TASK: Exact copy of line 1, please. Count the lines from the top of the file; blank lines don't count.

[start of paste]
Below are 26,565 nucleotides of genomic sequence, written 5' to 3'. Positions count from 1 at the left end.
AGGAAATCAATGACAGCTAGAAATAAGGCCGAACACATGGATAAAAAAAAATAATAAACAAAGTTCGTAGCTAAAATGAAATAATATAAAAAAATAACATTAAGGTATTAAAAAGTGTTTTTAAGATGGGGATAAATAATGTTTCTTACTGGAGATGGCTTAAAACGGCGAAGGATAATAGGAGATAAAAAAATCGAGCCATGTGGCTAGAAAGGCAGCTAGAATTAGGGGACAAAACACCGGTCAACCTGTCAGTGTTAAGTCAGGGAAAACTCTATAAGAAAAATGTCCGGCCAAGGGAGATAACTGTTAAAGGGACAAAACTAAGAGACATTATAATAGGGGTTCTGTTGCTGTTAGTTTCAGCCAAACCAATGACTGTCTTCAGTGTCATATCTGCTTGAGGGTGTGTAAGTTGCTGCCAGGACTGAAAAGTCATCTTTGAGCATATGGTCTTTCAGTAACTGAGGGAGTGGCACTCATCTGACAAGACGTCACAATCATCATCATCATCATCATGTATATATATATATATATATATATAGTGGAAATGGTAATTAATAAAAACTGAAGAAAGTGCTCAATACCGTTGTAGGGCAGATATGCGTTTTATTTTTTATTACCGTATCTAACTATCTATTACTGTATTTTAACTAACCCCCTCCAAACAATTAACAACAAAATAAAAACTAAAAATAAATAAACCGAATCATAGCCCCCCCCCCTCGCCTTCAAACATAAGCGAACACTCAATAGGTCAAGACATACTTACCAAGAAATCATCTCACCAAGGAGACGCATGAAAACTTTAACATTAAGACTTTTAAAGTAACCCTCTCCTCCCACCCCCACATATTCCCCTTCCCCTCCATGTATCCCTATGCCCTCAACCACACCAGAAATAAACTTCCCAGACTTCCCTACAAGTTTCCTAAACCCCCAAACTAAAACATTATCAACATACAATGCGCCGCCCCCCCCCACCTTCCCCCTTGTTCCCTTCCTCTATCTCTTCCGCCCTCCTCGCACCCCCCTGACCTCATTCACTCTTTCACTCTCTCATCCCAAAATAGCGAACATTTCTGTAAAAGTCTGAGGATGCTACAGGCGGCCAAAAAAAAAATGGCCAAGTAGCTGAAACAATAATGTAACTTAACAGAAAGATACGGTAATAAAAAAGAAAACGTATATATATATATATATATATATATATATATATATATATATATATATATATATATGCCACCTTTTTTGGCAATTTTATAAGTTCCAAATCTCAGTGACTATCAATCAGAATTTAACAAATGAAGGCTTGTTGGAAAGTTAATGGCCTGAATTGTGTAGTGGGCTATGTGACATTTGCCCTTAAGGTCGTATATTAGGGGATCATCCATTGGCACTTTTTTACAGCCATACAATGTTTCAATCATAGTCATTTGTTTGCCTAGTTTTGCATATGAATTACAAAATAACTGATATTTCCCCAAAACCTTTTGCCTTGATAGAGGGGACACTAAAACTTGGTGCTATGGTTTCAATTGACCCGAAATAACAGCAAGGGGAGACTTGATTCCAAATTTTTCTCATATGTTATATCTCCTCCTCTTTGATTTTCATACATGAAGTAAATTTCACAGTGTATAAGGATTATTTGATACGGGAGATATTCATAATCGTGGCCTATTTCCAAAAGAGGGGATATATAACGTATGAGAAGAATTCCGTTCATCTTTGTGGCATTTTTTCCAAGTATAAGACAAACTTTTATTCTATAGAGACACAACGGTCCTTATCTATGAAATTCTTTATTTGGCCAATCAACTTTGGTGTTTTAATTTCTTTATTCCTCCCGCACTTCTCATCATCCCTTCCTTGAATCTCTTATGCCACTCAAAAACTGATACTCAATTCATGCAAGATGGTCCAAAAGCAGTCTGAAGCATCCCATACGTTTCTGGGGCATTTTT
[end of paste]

Below are 26,565 nucleotides of genomic sequence, written 5' to 3'. Positions count from 1 at the left end.